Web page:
DNA Extraction and Microsatellite Genotyping—Total genomic DNA for the microsatellite genotyping analyses was extracted using the Qiagen DNeasy plant mini kit (Qiagen, Germantown, Maryland) following the manufacturer's protocol. Multiplex PCR analyses using up to four primer combinations per PCR sample were performed in a total volume of 4 ml using the Qiagen Type-it microsatellite PCR kit. These samples contained 1 ml of genomicDNA(ca. 2–60 ng per sample), 2 ml of 2 × PCRmastermix, 0.16 pmol of M13-tagged primer, 0.64 pmol of untagged primer, 2 pmol of M13 fluorescent-labeled primer (6FAM, NED, PET, or VIC; 5′-GGAAACAGCTATGACCAT-3′) and nuclease-free water to volume. The PCR conditions were as follows: an initial denaturation of 5 min at 95°C followed by 30 sec at 95°C, 90 sec at 60°C, 30 sec at 72°C, during 28 cycles, and a final extension of 30 min at 60°C. The PCR products were run on an ABI 3130xL Genetic Analyzer at the University of Canterbury. Geneious 6.1.7 (Biomatters Ltd, Auckland, New Zealand) was used to determine fragment lengths.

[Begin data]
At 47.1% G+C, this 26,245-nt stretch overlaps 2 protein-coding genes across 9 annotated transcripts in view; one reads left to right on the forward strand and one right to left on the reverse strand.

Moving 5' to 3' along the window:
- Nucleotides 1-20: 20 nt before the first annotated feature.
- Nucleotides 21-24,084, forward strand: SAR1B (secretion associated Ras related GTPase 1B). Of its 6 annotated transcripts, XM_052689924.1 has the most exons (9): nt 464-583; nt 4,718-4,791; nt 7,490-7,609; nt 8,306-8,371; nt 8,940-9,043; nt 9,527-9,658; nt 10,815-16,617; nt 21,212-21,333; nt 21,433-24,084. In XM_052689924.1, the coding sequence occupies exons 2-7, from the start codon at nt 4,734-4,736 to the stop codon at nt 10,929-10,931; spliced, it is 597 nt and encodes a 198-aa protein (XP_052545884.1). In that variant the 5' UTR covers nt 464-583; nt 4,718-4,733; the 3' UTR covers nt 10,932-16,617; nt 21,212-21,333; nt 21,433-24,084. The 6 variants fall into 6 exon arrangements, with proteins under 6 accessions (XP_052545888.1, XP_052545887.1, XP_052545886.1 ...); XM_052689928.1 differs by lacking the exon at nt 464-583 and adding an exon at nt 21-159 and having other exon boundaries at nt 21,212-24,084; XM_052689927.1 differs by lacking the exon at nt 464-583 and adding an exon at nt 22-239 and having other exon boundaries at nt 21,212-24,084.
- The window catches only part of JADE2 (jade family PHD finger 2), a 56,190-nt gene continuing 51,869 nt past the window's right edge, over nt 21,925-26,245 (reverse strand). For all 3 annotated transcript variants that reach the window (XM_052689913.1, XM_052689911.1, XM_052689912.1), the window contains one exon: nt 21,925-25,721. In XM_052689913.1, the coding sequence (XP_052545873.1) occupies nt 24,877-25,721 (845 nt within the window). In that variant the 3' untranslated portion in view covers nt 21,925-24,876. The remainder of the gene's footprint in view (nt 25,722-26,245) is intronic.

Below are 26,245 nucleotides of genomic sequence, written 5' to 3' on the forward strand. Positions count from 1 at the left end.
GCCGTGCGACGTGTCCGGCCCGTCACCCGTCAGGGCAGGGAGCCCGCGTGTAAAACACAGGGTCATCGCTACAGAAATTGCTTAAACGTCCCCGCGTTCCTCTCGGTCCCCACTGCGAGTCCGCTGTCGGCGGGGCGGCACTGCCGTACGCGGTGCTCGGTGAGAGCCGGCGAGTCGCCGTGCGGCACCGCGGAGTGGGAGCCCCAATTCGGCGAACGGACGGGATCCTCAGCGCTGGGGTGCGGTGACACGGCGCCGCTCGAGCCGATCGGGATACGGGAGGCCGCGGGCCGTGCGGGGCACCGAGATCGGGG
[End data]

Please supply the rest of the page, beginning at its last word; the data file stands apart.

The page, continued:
Characteristics of microsatellite loci for Rafflesia lagascae and R. manillana. Annealing temperature was 60°C for all loci. Underlined nucleotides within primers indicate the M13 tag.
Data Analyses—We genotyped 143 DNA samples of the R. lagascae complex obtained from 80 host plants. Microsatellite data of 98 of these samples were included in our analyses. A total of 45 DNA samples were excluded, because these had identical genotypes to those of other flowers or buds obtained from the same host plant and might therefore represent the same Rafflesia individual.